ing around me ; I hear a thousand voices silent elsewhere, but 
always speaking here, admonishing me, admonishing you, who do 
me the honor to be here, to perform the whole duty which we 
owe to our country." The speech occupied about an hour, as I 
recollect, and I remember that during a portion of it, which was 
almost conversational in its character, he took out his pocket 
handkerchief and played with it, taking it by the corners and re- 
volving it with both hands as he spoke. Occasionally he would 
pause at the close of some sarcasm, and his dark face would light 
up with that marvellous smile, so full of meaning, so suggestive 
of much more than was spoken, that the great audience would 
break into applause, and it would be a full half minute before he 
could proceed. 

My next meeting with Mr. Webster was under somewhat 
peculiar circumstances. It was, if my memory serves me right, 
in the fall of 185 1, about a year before his death. I was return- 
ing to my home in the early evening, and had reached a point in 
Middlesex Street near the residence of Mrs. Samuel Tyler, in 
Middlesex Village, when I heard the noise of a railroad train 
coming from the north. Suddenly I heard a crash — the noise of 
the moving train ceased, and I heard the sound of escaping steam. 
Knowing an accident had occurred, I ran up the street, — (I could 


run then) and across the intervale to the scene of what I found 
was a serious accident. A drove of oxen, to the number of six 
or eight, which had been pastured in the field between the rail- 
road and river, just off the then location of Woodworth's saw- 
mill, had in some manner found their way out of the pasture, 
and were proceeding up the railroad, just as the train from the 
north was rushing down at the rate of thirty miles an hour. The 
oxen were encountered, the engine and tender thrown off the 
track, down the embankment, where the forward wheels were 
nearly buried in the soft soil of the intervale. The forward car, 
which was a baggage car, was thrown upon its side across the 
track; the second car had its forward trucks pushed back nearly 
to the rear ones, while the car itself rested upon the body of a 
large ox, which prevented it from going down the' embankment. 
The rear car alone remained upon the track. I entered the for- 
ward passenger car, and found that no one in that car had been 
seriously injured, although all had been badly shaken up, and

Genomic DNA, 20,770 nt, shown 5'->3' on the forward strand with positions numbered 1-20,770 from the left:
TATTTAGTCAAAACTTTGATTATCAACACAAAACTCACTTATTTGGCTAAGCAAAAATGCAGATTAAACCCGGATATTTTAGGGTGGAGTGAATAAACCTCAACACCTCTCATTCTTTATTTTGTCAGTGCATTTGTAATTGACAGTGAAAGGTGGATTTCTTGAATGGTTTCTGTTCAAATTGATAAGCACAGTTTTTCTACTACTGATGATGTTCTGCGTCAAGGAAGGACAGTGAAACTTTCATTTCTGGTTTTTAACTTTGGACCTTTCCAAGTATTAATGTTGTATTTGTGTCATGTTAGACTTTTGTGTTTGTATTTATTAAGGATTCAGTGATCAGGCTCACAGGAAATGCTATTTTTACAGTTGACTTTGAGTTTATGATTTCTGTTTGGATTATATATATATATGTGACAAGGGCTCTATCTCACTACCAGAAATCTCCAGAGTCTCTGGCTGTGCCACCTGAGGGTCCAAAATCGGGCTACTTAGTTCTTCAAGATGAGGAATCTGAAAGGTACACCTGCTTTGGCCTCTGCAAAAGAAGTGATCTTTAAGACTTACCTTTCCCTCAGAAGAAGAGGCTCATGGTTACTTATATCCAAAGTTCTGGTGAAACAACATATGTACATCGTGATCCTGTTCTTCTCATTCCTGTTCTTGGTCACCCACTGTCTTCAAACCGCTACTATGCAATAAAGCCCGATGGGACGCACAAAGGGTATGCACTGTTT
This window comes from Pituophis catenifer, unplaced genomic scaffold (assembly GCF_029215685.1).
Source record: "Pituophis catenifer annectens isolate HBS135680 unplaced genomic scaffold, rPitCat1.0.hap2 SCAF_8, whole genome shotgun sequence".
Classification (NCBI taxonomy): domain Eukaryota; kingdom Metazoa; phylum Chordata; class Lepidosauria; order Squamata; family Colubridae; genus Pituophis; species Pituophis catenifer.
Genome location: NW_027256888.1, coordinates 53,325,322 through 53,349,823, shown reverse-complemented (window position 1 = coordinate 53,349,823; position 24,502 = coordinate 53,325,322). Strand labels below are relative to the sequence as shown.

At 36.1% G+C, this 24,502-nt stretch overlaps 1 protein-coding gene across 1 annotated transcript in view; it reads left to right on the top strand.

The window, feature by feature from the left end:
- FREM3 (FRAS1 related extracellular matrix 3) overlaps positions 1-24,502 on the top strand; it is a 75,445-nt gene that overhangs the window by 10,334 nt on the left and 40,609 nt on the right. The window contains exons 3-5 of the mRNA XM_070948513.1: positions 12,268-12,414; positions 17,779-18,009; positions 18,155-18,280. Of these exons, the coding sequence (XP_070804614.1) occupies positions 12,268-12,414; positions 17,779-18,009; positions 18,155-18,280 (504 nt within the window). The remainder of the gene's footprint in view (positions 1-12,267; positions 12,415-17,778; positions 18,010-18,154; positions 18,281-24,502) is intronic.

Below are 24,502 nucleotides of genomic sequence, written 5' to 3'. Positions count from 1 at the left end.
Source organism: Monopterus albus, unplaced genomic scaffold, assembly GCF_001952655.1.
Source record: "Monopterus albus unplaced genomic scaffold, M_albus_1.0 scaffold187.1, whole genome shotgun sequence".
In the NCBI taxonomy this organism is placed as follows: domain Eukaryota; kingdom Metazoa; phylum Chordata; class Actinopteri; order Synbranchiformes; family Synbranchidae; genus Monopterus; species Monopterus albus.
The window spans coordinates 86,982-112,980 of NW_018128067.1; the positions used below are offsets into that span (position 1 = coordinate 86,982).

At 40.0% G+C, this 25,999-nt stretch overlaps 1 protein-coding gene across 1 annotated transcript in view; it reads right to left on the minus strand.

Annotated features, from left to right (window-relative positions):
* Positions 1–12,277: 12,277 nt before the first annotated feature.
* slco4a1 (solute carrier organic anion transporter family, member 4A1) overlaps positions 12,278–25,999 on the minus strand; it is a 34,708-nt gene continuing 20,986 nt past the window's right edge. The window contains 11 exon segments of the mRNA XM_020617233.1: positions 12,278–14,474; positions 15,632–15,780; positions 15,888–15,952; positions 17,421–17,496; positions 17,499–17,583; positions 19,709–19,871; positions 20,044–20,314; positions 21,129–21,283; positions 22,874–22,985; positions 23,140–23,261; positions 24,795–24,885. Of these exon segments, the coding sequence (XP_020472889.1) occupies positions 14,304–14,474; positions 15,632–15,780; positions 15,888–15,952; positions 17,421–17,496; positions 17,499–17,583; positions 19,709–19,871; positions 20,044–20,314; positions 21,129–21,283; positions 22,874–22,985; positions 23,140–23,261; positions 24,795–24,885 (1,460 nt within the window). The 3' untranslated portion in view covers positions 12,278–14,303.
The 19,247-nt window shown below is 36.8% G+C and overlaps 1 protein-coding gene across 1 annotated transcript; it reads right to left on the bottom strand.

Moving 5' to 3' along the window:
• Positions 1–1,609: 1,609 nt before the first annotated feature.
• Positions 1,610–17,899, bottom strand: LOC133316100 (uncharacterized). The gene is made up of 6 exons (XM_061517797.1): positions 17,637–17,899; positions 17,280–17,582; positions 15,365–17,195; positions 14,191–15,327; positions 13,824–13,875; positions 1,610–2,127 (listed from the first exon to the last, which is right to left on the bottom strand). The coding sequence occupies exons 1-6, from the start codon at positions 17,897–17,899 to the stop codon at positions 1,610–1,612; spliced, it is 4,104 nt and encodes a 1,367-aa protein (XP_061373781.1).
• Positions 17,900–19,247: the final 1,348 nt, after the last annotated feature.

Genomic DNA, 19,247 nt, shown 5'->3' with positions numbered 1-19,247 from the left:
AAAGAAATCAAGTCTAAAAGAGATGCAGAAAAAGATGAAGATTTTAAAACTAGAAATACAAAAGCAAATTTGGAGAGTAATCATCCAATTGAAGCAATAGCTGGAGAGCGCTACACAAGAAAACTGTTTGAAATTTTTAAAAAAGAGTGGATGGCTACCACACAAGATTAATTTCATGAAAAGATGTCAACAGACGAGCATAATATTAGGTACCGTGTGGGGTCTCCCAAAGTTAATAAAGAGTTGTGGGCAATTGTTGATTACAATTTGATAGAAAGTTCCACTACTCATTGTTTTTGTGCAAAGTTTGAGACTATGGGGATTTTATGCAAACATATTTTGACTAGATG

thoroughly frightened. From the first I proceeded to the second 
passenger car, in which there were only a few persons. Abput 
the center of the car I saw a man engaged in rubbing the bare 
foot and ankle of an elderly gentleman, and naturally thinking 
he had been injured by the accident, I enquired if such was the 
fact. The old gentleman looked into my face when I enquired, 
and I saw before me — Daniel Webster. "Oh no, said he "I was 
not injured by the accident, but, young man, can you tell if any 
one was injured." I replied that I believed no one was seriously 
hurt. "Thank heaven," said he, "what a wonderful escape !" 
The attendant was all this time rubbing his foot and ankle, and 
he appeared to suffer some pain. At last he said, "Oh camphor! 
camphor! camphor,! what a blessing is camphor! Then address- 
ing me he said, "young man, did you ever see a camphor tree?" 
I replied that I never had seen one. "I have seen them growing 
in Georgia," said he, "they have them in Georgia." 


In a few minutes it was announced that the passengers 
were to leave the disabled cars, and walk down the track a short 
distance to take a train which had been backed up from Lowell. 
As Mr. Webster left the train he appeared to walk with difficulty. 
As he passed the broken cars he manifested a good deal of curi- 
osity to see the extent of the accident, and made some further 
remarks upon it, which I cannot now recall. Walking slowly, 
and feebly, he reached the waiting train, was assisted into the car 
by his attendant, and proceeded on his journey to Marshfield, 
whither he was journeying from his Franklin farm in New 
Hampshire. I had not reached my twentieth year at the time of 
this interview. 

Some persons have persuaded themselves to believe that 
the oratorical, declamatory style of address used by Webster, 
Clay, Everett, Calhoun, Sumner and other giants of the past, has 
become obsolete and antiquated, and that the public mind of to- 
day fails to respond to this style of appeal. That the style of 
address of public men in Congress has changed within the past 
thirty or forty years is doubtless true ; but that the people in their 
popular assemblies are not to be aroused by eloquence in speech 
and grace in delivery as much as in the old days, I do not believe. 
Give the people Websters, Clays, Choates, Everetts, Calhouns and 
Sumners to address them and we shall have no more of this sort 
of talk. 

List of Papers read before the Society in 1906. 

Reminiscences of Abraham Lincoln, in Observance of 
Lincoln's Birthday. Annual meeting', February 14, 1906. Hon. 
Samuel P. Hadley spoke of Lincoln's visit to Lowell while a mem- 
ber of Congress from Illinois; Mr. Albert L. Bacheller gave in- 
cidents in the life of Lincoln and exhibited certain relics and 
letters; and remarks were made by Messrs. George B. Coburn, 
Solon W. Stevens, John A. Bailey, and others. 

"The Manning Manse in Billerica." By Mrs. Amasa How- 
ard, Chelmsford. Read by Alfred P. Sawyer, Esq., May 9, 1906. 

"Capt. John Ford." By Miss Josephine H. Earle. Read 
May 9, 1906. 

''Rambles Abroad." By Rev. A. St. John Chambre, D. 
D. Read October 10, 1906. 

"Some Reminiscences of Daniel Webster." By Hon. 

Samuel P. Hadley. Read December 12, 1906. 

. "General Cass, and his Oration in Tammany Hall." By 
Hon. Samuel P. Hadley. Read December 12, 1906. 

Annual Report of the Executive Committee for 1906-07.